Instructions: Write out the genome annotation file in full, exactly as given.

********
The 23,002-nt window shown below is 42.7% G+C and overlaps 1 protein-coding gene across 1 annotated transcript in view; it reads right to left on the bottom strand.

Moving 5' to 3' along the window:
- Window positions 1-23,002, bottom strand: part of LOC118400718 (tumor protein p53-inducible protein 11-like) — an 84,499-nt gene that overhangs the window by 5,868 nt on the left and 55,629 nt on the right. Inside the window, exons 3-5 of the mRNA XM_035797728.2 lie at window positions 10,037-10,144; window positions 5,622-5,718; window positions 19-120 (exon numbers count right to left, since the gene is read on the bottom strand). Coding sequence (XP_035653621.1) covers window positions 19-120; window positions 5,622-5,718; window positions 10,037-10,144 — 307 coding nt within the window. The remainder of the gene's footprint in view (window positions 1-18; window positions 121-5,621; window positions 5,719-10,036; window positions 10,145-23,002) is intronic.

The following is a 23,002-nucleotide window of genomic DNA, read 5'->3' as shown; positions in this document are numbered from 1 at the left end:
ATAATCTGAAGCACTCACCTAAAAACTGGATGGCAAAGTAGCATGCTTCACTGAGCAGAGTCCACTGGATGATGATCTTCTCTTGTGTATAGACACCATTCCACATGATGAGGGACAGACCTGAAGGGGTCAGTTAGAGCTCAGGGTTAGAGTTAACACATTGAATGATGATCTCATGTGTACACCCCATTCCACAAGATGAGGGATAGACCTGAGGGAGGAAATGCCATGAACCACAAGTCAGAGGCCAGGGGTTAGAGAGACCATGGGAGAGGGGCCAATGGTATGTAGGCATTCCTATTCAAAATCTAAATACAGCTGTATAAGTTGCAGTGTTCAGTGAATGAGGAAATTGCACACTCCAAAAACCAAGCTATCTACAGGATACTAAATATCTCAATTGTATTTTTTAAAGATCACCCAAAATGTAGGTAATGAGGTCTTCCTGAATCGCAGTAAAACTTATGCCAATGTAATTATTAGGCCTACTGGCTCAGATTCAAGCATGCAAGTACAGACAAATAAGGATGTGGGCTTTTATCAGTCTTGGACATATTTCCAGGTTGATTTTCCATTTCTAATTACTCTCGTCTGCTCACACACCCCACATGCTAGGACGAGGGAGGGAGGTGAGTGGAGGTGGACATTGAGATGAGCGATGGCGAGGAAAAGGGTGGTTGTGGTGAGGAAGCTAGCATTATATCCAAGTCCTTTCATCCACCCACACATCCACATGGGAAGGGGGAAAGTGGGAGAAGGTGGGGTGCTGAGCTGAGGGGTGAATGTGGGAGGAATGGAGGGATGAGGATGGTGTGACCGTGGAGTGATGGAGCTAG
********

The 23,002-nt window shown below is 42.7% G+C and overlaps 1 protein-coding gene across 1 annotated transcript in view; it reads right to left on the bottom strand.

Moving 5' to 3' along the window:
- Window positions 1-23,002, bottom strand: part of LOC118400718 (tumor protein p53-inducible protein 11-like) — an 84,499-nt gene that overhangs the window by 5,868 nt on the left and 55,629 nt on the right. Inside the window, exons 3-5 of the mRNA XM_035797728.2 lie at window positions 10,037-10,144; window positions 5,622-5,718; window positions 19-120 (exon numbers count right to left, since the gene is read on the bottom strand). Coding sequence (XP_035653621.1) covers window positions 19-120; window positions 5,622-5,718; window positions 10,037-10,144 — 307 coding nt within the window. The remainder of the gene's footprint in view (window positions 1-18; window positions 121-5,621; window positions 5,719-10,036; window positions 10,145-23,002) is intronic.

The following is a 23,002-nucleotide window of genomic DNA, read 5'->3' as shown; positions in this document are numbered from 1 at the left end:
ATAATCTGAAGCACTCACCTAAAAACTGGATGGCAAAGTAGCATGCTTCACTGAGCAGAGTCCACTGGATGATGATCTTCTCTTGTGTATAGACACCATTCCACATGATGAGGGACAGACCTGAAGGGGTCAGTTAGAGCTCAGGGTTAGAGTTAACACATTGAATGATGATCTCATGTGTACACCCCATTCCACAAGATGAGGGATAGACCTGAGGGAGGAAATGCCATGAACCACAAGTCAGAGGCCAGGGGTTAGAGAGACCATGGGAGAGGGGCCAATGGTATGTAGGCATTCCTATTCAAAATCTAAATACAGCTGTATAAGTTGCAGTGTTCAGTGAATGAGGAAATTGCACACTCCAAAAACCAAGCTATCTACAGGATACTAAATATCTCAATTGTATTTTTTAAAGATCACCCAAAATGTAGGTAATGAGGTCTTCCTGAATCGCAGTAAAACTTATGCCAATGTAATTATTAGGCCTACTGGCTCAGATTCAAGCATGCAAGTACAGACAAATAAGGATGTGGGCTTTTATCAGTCTTGGACATATTTCCAGGTTGATTTTCCATTTCTAATTACTCTCGTCTGCTCACACACCCCACATGCTAGGACGAGGGAGGGAGGTGAGTGGAGGTGGACATTGAGATGAGCGATGGCGAGGAAAAGGGTGGTTGTGGTGAGGAAGCTAGCATTATATCCAAGTCCTTTCATCCACCCACACATCCACATGGGAAGGGGGAAAGTGGGAGAAGGTGGGGTGCTGAGCTGAGGGGTGAATGTGGGAGGAATGGAGGGATGAGGATGGTGTGACCGTGGAGTGATGGAGCTAG